In Protestant circles, medieval Christianity typically represents the least understood period in church history. This is unfortunate. As those who profess belief in the unity of the church across both space and time, Protestants benefit from exploring the nature of Christianity in the Middle Ages, tracing continuities and discontinuities with what preceded and succeeded the period.
A recent treatment of Christianity in the Middle Ages is Kevin Madigan’s Medieval Christianity: A New History (New Haven, CT: Yale University Press, 2015; source: publisher). In Medieval Christianity, Professor Madigan of Harvard Divinity School offers a fresh historical account of Christianity in the medieval era, seeking to maintain several traditional themes in histories of the Middle Ages while making good on historical research that has furthered our understanding of the topic since R. W. Southern’s landmark 1970 volume, Western Society and the Church in the Middle Ages. And he has done so with an intentionally narratival delivery (xix).
As summer is fast approaching, here are the books on my shelf waiting to be read!
1. Irena Backus, Leibniz: Protestant Theologian
Though best known for his philosophy, Backus offers a different perspective by examining Leibniz’s theology. Backus works through the relationship of Leibniz’s Lutheran theology and his philosophy, leading up to the Enlightenment.
I’m pleased to announce that The Biblical Accommodation Debate in Germany: Interpretation and the Enlightenment will be published by Palgrave Macmillan. Since the days of the Enlightenment, one of the most significant aspects of interpreting the Bible has been the question of how God accommodated his revelation to humanity. Since God is infinite and humans are finite, God had to somehow communicate with his creatures in a way they could understand. Ever since the time of Augustine, accommodation has been a crucial doctrine for interpreters of the Bible who also seek to understand the Bible’s authority, and it remains so today. However, the contemporary discussion of the doctrine is hampered by an ignorance of its history and how a seventy-five-year debate reshaped accommodation for the modern era. My book aims to redress this misunderstanding.
In this book I set out to fill a lacuna in the history of biblical interpretation. To date, there is no work on the doctrine of accommodation during the Enlightenment. Given that eighteenth-century Germany witnessed the greatest concentrated discussion of accommodation, all in the context of historical criticism, this void in the history of biblical interpretation is quite unfortunate. My book meets this need by examining the accommodation debate of 1761–1835 in conjunction with the German Enlightenment and the rise of historical criticism.
The history of the church is long. Unfortunately, our modern reception often goes through a Marcionian filter that weeds out vast portions of our heritage. Particularly, the church fathers are neglected due to their unfamiliarity or refusal to fit nicely into our evangelical box.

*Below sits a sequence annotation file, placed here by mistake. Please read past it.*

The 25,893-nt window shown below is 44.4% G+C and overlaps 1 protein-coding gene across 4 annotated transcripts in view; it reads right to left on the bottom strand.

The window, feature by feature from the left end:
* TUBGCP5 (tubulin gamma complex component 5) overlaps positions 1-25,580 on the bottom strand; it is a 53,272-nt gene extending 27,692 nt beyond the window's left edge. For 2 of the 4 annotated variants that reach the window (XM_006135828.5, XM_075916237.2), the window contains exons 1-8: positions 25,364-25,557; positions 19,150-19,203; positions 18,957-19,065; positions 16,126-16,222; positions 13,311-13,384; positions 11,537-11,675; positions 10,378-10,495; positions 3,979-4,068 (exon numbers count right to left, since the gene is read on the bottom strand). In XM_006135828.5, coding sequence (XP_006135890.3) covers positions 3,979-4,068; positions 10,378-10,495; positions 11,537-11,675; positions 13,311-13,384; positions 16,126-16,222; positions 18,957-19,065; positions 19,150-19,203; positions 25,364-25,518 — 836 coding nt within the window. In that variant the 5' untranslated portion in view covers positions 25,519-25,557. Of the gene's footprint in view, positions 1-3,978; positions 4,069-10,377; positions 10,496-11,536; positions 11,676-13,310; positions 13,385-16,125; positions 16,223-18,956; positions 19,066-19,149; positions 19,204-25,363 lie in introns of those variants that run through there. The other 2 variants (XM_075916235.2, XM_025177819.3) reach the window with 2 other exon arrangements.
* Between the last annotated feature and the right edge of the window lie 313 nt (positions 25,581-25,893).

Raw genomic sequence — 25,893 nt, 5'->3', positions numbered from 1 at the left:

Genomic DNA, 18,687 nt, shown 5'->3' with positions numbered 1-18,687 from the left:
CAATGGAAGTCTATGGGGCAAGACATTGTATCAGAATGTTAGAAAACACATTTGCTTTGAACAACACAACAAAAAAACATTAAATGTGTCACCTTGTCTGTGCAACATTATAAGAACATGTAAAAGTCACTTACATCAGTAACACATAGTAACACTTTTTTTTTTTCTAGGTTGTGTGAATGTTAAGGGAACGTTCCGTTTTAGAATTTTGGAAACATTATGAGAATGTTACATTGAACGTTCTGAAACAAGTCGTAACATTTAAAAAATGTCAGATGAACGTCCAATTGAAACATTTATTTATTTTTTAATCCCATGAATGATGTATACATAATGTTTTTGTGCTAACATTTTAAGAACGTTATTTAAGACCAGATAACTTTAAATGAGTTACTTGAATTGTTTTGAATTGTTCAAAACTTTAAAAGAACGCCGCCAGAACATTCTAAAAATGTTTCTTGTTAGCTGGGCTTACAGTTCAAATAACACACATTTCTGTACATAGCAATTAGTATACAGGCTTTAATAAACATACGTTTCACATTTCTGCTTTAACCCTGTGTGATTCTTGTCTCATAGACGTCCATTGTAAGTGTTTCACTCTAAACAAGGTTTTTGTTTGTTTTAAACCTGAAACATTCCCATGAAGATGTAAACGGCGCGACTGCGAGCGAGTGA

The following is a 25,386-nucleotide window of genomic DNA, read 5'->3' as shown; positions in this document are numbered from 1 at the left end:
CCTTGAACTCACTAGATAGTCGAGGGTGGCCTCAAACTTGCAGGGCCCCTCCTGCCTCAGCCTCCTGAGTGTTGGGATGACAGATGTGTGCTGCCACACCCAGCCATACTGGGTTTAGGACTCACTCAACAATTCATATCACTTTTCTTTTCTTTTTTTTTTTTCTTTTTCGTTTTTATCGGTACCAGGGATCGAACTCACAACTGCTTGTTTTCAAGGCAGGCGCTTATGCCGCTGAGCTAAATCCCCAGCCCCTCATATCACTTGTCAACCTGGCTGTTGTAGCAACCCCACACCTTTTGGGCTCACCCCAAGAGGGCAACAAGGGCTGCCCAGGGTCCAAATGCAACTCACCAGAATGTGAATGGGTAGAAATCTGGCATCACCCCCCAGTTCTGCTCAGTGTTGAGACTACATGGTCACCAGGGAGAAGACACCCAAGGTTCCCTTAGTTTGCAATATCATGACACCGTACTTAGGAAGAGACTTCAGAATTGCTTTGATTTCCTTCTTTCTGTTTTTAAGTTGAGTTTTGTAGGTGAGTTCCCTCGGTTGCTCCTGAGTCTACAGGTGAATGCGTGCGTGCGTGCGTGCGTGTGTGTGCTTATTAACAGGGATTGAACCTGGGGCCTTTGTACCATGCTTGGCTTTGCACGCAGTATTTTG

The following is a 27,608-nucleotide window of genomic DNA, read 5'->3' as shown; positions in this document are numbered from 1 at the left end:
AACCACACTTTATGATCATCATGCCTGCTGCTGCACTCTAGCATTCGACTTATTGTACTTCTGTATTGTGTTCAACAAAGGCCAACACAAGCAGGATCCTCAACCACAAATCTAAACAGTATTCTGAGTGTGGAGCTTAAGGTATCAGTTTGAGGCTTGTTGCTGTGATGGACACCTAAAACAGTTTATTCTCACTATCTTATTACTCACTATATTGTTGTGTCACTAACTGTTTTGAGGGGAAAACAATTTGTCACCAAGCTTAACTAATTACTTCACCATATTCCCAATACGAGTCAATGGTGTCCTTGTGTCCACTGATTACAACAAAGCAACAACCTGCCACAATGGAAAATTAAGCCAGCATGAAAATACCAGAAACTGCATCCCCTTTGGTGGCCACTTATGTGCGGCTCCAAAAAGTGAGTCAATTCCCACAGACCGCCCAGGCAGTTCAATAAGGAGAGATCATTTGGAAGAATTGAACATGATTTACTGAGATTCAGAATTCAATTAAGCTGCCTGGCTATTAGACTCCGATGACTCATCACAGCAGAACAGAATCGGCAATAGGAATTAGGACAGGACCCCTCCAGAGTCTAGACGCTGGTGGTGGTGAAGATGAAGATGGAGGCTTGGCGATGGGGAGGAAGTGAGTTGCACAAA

Bryan M. Litfin’s Getting to Know the Church Fathers: An Evangelical Introduction (Baker Academic, 2016, 2nd ed.; source: publisher) attempts to reverse this trend. The focus of the work is to introduce the church fathers to a wide evangelical audience. For Litfin, the key to understanding the church fathers is to look beyond just a doctrinal treatment of the fathers, but also to learn of their context and how they lived out their theology.
Augustine is a common source for any discussion of the Trinity. It helps that he wrote a book called On the Trinity. For good or bad, the consensus understands Augustine as a pivotal figure in early Trinitarianism, especially in a post-Nicene context.
The Donatist controversy is not discussed at quite the same level as Augustine and the Trinity, but is a common area of Augustine studies. Geoffrey G. Willis wrote on the issue, and the matter is addressed in any of the standard biographies. What we do not see often is a study that combines the two.
Adam Ployd’s Augustine, Trinity, and the Church (Oxford, 2015; source: publisher) falls in line with works on the relationship between the Trinity and the church. Examples of such studies are Miroslav Volf, After Our Likeness: The Church as the Image of the Trinity and Jürgen Moltmann, The Trinity and the Kingdom. Ployd’s study is not a progression of Volf or Moltmann, for to do so would be anachronistic. Rather, Ployd takes a look at Augustine within his post-Nicene context.
It is hard to imagine a single text more influential than the Confessions. Of course there is the Bible or the Declaration of Independence, but, Confessions rivals any text apart from divine revelation or nation forming documents.
Contributing to the allure of the Confessions is the autobiographical nature of the work. Not entirely an autobiography, the first half recounts Augustine’s life. Secondly, there is a diversity of disciplines which are attracted to the Confessions. One only has to look at Rousseau’s Confessions to witness these two factors.
These elements are also present in Augustine’s Confessions: Philosophy in Autobiography (Oxford, 2014; source: publisher). The perspective of these philosophers provides a welcome contribution to the study of Augustine’s Confessions.